The morning comes full of birdsong. The first few nights – especially going this hard – are tough. My legs feel great now, but laying down, they seize up and I shift nearly all night. Woe to the neighboring tenter!
My eyes have their ordinary “check-on” bags, and this morning a bonus – wrinkles! But hey, in this humidity, my hair looks fabulous. At least I’ve got that going for me, though not sure if it’s these killer first days or my aged self, but I am going full on gray (at last!)
Looks like Andi – make that Ondi – and I will tackle the kayaking section together in the coming days. We both want a pause in Kerikeri and so will be well timed. I find her a bit prickly, but she did hunt down the best site here far from the ukulele strumming party hikers. Nice enough, but not quite my cup of tea.
We both pack fast and agree how much we like the little routines of thru-hiking. Funny we also use the same tent. Friends suggested to me before I left that the day-after-day of walking would be boring.
To revisit the topic, isn’t everything a little boring some of the time? The fact is, every day is different, around every bend is something new for the eyes. And isn’t that where attitude comes in?
The ranger comes ‘round to collect fees and assures me the next section isn’t ‘flash’ but you do get good views.
Well, ok then! Sadly, much of the forest walks are closed to thru-hikers because of dieback. I suppose we’d just carry the disease on us and infect the whole Northland. I feel sad to miss the long river walk and muddy kauri forests, but more awaits ahead.
I do feel a bit sad today. Irene goes home and it will be a different energy for sure. Oddly, I kind of miss the mud. But Bram said careful what you wish for. Loads are ahead, as are rivers.
But it’s the niggling fear of can I manage this on my own. Others seem to have it figured out and I feel overwhelmed with detail. I do tell myself I only need to have an idea of what’s ahead a few days out, but it still leaves me a bit insecure.
Hopefully I can stay a day with Vern in Kaeo and sort things out. Some of this unknown is like life. Planning takes you only so far, then the whim of fate takes over and you have to make fast decisions.
I ponder all this on a deserted gravel road heading towards the east coast. Farmland and electric fences ahead. It’s a more exotic Yorkshire as I hear sheep bleating in the distance.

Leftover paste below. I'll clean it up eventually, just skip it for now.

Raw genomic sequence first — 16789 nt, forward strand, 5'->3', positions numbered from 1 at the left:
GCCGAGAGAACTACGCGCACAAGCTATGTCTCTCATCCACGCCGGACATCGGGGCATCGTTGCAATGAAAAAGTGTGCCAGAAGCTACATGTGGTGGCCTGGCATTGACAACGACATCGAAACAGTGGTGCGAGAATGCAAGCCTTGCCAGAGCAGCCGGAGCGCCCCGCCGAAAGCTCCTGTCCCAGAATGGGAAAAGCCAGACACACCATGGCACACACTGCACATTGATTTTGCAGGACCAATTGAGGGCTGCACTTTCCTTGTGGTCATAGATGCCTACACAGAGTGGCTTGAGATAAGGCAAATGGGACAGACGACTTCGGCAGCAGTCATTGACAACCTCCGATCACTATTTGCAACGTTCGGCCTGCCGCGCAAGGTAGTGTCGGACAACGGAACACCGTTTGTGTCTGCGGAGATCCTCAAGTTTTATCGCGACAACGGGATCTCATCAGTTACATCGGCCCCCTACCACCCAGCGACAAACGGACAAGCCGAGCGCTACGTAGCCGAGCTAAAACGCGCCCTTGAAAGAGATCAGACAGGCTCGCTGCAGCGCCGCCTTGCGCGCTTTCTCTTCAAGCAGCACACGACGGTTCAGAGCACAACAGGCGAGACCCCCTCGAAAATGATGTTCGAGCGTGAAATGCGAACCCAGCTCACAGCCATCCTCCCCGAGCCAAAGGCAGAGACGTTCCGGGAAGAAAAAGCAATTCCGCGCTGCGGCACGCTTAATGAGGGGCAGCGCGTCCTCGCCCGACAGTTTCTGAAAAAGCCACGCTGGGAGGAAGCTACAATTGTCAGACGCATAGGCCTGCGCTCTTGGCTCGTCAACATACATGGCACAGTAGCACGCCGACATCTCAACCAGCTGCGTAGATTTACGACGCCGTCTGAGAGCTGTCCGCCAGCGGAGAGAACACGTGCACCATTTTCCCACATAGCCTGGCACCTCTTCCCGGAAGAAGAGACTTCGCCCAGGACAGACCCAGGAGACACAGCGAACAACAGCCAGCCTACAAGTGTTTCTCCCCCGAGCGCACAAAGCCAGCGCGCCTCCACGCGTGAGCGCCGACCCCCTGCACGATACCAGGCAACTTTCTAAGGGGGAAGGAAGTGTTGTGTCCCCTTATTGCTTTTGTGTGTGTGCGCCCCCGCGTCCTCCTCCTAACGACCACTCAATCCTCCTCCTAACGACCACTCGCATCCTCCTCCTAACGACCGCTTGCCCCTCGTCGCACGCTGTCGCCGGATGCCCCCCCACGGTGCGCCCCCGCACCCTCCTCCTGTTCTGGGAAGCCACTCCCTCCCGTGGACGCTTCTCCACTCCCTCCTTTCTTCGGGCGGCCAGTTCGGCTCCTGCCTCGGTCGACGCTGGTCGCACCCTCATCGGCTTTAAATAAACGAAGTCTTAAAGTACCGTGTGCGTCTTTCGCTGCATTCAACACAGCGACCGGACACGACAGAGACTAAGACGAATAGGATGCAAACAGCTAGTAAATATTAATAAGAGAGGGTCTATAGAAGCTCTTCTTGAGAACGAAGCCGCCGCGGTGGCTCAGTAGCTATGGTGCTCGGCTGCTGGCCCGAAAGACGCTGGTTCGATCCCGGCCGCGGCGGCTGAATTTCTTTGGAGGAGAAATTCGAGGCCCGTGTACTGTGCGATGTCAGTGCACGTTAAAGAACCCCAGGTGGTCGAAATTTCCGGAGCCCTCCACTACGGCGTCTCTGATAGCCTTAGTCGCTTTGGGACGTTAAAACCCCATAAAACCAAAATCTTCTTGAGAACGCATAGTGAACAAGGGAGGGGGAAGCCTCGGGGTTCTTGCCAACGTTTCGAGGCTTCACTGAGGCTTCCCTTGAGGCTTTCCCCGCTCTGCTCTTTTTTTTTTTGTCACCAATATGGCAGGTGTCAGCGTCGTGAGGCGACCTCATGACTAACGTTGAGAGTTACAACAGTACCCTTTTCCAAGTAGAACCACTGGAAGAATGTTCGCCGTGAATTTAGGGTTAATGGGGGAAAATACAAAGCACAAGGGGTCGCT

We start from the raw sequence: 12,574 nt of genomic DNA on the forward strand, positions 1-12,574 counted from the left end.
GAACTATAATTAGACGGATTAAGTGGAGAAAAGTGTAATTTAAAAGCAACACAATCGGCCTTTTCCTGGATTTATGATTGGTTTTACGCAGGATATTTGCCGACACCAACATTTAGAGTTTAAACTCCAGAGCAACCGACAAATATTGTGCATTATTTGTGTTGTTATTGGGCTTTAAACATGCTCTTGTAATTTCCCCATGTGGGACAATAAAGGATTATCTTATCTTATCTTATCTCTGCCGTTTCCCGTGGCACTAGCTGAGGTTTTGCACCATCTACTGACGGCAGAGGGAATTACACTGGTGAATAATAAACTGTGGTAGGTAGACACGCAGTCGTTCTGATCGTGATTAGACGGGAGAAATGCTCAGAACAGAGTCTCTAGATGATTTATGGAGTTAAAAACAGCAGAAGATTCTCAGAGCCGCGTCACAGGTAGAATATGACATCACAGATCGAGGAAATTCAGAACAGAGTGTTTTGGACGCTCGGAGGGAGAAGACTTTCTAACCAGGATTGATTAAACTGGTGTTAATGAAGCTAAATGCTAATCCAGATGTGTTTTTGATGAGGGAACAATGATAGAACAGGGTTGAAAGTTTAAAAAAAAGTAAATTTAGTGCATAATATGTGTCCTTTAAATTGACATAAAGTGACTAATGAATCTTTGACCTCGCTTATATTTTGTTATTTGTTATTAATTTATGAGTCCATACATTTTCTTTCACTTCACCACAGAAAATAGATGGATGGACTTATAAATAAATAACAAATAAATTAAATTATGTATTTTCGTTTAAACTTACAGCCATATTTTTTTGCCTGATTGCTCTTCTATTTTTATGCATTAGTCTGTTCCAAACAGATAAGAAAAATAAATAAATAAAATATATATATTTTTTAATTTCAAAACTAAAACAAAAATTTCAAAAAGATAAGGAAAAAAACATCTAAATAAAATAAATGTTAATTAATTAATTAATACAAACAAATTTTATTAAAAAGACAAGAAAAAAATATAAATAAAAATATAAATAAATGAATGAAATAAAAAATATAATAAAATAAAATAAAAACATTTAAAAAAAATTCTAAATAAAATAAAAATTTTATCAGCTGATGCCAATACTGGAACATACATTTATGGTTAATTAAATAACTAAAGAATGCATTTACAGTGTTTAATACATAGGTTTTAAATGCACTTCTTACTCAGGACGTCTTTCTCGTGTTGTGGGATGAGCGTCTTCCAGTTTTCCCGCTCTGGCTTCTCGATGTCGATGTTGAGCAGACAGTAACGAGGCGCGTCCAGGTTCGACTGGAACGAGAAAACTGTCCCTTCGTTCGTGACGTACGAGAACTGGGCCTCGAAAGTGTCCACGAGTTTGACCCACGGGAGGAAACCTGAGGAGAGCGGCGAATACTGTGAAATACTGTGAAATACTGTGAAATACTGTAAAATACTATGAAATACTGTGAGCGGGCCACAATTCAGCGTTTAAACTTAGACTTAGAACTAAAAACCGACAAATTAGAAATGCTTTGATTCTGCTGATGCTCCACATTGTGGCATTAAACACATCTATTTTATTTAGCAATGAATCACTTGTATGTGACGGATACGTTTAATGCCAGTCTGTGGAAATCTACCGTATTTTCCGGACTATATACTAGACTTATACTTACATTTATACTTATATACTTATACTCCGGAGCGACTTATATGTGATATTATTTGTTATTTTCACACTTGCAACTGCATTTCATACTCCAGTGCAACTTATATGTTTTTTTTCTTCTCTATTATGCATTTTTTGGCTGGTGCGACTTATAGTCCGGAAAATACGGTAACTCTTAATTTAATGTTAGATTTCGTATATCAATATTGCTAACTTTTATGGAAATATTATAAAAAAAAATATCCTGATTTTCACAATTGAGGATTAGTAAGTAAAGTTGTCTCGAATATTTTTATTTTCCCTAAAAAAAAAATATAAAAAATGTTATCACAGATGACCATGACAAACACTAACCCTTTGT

Crossing a stile into rolling pasture that feels like velvet, especially the sheep poo.
A lot of lamb rump.
Back on a lonely, winding road. Irene shows me how to use messenger to call home. It’s really free?!? This completely changes the whole idea of thru-hiking and getting away from it all.
French ukulele player is on side of road fixing her feet. She looks like a giant bag with legs as she moves. Now she’s caught a lift.
Singing “Night in the City” at the top of my lungs. I knew there was a reason my adolescent self learned all of Joni’s words.
Over another stile and look! A whole bucket of oranges and apples. Delightful! Thank you trail angels!
Finally the views open to the Bay of Islands and I immediately get off route. “Assumptions,” my fellow Kiwi tramper tells me, “is the mother of all fuck ups.”
We meet Ondi holding a wild duckling separated from its family. You can tell she’s a bird biologist by the way she handles the little peeping creature. We leave her to sort out somewhere safe for it.
Wild turkeys huddle at the next gate. One leaps over and five shove under, running away, feet flying to the side in an ungainly gobbling.
Stopping by the Kerikeri River in a grove of pines. Birds, wind, soft needles and grass. Tomato soup and the last of the cheese. I hope I find a charity shop to buy a throw away blouse. Wool is awesome for no smells and feels soft, but in the sun I’m hot. Bram shows up and find himself a leaning tree. The river is lined with wild flowers. We eat sour loquats after the swinging bridge.
Totara, that looks a bit like cedar, lines the river which twists and turns its way to the sea. I stop briefly to rinse my hands and finger some coolness through my hair. I find rhythm of pulling out my hat from my hip belt, lowering my balaclava – which acts as a headband – back to my neck when out of sun, then reversing in the trees. I don’t break stride.
The beautiful river finds its way to a massive set of falls. Welcome to New Zealand! Come in, the water’s wonderful. Gorgeous bush walk with the locals, joggers, high schoolers, middle aged ladies like me walking briskly.
What a way to end this section at the Stone Store near Kemp House, the oldest building in New Zealand, and Happy Hour awaiting us. And tonight, fêted by Cam and Vicki, friends of Irene. A hot tub soak with one of the most extraordinary views of my life, plus wine, food, conversation and laundry. I feel very, very, well loved.